Growing pains: Cal Poly leaders want to expand, but some say they've jumped the gun


WHEN IN DOUBT, EXPAND:  Though Cal Poly’s campus is already expansive, university officials said they’d have to add housing, programming, dining, and classroom space in order to accommodate President Jeffrey Armstrong’s stated goal of 25 percent enrollment growth. - FILE PHOTO BY STEVE E. MILLER
  • WHEN IN DOUBT, EXPAND: Though Cal Poly’s campus is already expansive, university officials said they’d have to add housing, programming, dining, and classroom space in order to accommodate President Jeffrey Armstrong’s stated goal of 25 percent enrollment growth.

When Cal Poly President Jeffrey D. Armstrong stepped out on the Cohan PAC stage on Sept. 16 and boldly proclaimed that the university should add between 4,000 and 5,000 students by 2022, it was the start of an effort that will likely define the university’s next decade.

While Poly’s top brass is largely in lockstep with Armstrong, students, faculty, and SLO government officials have expressed mixed feelings about university expansion. Essentially, their concerns boil down to ensuring Poly’s resources generated by such an expansion end up in the right places. To wit:

SLO City Councilman Dan Carpenter: “I want Cal Poly to participate financially in improving city resources in order to accommodate that growth.”

Associated Students Inc. President Jason Colombini: “Students want to make sure they get the classes they need—that’s the biggest priority—and we need to be focused on providing a net benefit to students.”

Mechanical engineering professor and California Faculty Association Chapter President Glen Thorncroft: “Historically, enrollment increases have been on the backs of the faculty. We’re already not paying our faculty enough, how is adding more students going to help?”

Though some stakeholders were more pessimistic than others, all expressed hope that, if executed properly, Cal Poly’s expansion could be a boon for the entire city and university. For now, that’s a giant, unresolved “if.”

“I think it’s important to note that we’re talking about slow growth over a decade,” said Keith Humphrey, Poly’s vice president for student affairs. “Expansion is the way we can best serve the state of California, and it’s a conversation that is moving forward.”

When asked how the proposed 25 percent expansion in enrollment would affect the university’s already-strained resources, Humphrey explained that the university wants to add resources: 5,000 new on-campus beds, along with more dining facilities, programming space, and classrooms.

“We want to absorb that growth on campus,” Humphrey told New Times. “The demand for campus improvements is definitely there.”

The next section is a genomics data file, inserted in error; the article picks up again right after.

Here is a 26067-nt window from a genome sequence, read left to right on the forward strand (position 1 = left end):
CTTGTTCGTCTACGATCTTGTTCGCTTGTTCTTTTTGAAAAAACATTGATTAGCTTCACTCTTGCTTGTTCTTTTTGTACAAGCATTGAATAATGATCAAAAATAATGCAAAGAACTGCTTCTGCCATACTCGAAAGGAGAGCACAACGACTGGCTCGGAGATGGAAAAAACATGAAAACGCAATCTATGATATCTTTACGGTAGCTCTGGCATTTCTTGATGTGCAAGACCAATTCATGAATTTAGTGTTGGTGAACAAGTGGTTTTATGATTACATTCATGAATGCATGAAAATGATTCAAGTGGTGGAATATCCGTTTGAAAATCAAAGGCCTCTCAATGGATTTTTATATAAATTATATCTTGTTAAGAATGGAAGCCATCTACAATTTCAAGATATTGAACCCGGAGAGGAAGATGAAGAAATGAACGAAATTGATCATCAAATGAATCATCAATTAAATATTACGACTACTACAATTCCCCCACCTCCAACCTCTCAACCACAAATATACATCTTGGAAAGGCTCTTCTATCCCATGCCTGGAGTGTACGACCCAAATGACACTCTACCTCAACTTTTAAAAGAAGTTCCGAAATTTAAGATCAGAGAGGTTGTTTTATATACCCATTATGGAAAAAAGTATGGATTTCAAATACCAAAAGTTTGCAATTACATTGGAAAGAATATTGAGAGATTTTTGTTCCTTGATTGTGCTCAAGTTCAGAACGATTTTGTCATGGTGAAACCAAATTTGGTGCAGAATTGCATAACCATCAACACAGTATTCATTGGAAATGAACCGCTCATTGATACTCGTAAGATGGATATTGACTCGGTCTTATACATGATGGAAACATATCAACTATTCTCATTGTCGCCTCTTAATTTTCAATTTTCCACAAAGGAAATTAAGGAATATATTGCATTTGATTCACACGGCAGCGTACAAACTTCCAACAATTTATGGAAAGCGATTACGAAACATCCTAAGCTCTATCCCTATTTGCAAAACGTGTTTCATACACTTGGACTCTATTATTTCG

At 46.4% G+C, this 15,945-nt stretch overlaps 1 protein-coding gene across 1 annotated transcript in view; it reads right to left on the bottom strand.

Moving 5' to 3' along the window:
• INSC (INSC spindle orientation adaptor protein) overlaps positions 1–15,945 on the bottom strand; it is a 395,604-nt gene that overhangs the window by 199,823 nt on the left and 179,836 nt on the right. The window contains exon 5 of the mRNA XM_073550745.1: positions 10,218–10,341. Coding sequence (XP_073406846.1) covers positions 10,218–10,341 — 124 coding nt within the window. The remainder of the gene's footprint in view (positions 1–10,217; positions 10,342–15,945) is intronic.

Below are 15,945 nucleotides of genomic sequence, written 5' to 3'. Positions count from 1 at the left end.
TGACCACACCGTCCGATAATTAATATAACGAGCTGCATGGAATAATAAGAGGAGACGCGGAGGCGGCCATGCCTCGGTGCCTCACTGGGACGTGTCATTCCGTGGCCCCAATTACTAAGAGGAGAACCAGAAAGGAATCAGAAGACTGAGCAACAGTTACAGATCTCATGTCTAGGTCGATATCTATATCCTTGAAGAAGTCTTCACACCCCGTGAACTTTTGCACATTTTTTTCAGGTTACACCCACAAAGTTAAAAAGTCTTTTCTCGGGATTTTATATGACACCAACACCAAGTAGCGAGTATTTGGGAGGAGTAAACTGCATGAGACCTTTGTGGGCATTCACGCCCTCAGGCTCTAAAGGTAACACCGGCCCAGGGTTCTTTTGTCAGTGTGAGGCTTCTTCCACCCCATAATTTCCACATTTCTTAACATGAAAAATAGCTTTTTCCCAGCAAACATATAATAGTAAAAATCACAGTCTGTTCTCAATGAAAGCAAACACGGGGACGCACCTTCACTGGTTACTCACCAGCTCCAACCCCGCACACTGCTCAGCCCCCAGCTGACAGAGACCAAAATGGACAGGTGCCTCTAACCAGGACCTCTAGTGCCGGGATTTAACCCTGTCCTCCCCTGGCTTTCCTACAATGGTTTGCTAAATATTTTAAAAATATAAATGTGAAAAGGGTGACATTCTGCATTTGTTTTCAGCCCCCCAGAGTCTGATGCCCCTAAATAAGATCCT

On the financial end, Poly’s interim vice president for administration and finance, Stan Nosek, likened Armstrong’s comments to another famous presidential declaration.

“It’s kind of like Kennedy saying we were going to put a man on the moon by the end of the decade,” Nosek said. “All the people who had to implement that were wondering ‘Wow, what is that going to take?’ and so are we.”

Nosek said that California Gov. Jerry Brown’s education-friendlier 2013 budget—in conjunction with Proposition 30 revenue and a substantial, student-approved “student success fee”—gave Armstrong the fiscal confidence to commence the expansion discussion.

Student body president Colombini said the fee—currently set at $210 per quarter per student—was a tough sell for some, but the 57 percent of students who ended up voting for the fee in 2012 did so because it injects cash into crucial areas with much greater efficiency than a system-wide tuition increase would be able to.

While many in the Cal Poly community are supportive of the proposed expansion, CFA president Thorncroft said that he’s among the most skeptical of stakeholders, as are his fellow Poly faculty members.

“We always look at enrollment growth with incredulity,” Thorncroft said. “It’s unlikely there will ever be equivalent resource growth to make the student surge a net positive.”

Thorncroft said he had mixed feelings because he believes in Poly’s product and wants to make it more accessible. However, he said professors also want to see the promised resource growth fully realized and implemented before 5,000 new students flood the campus.

“Right now, students are crammed into classrooms and you can’t even buy lunch on campus because the lines are so long,” Thorncroft said. “The state needs to put its money where its mouth is first, and then we can grow.

“I just hope that we won’t become victims of our own success. A quick expansion can really change the focus and quality of an institution—I think we have to be very careful with growth,” he said.

On the city of San Luis Obispo’s end, government officials are walking the same tightrope as ever. Cal Poly students, parents, and staff are a vital source of income for the city, but the university also puts a heavy strain on SLO’s police and fire services, housing supply, and general infrastructure.

“My concern is that their enrollment will jump up before our housing supply can increase,” councilman Carpenter said. “I’m generally supportive of expansion as long as our neighborhoods are protected and not denigrated.”

Carpenter said the city has been on the receiving end of the “you should do whatever we want because we bring you money” mantra from previous Poly administrations, but that message has been diminished during Armstrong’s tenure.

“It’s changing,” Carpenter said. “I think Armstrong will participate more in growing these city resources.”


Staff Writer Rhys Heyden can be reached at


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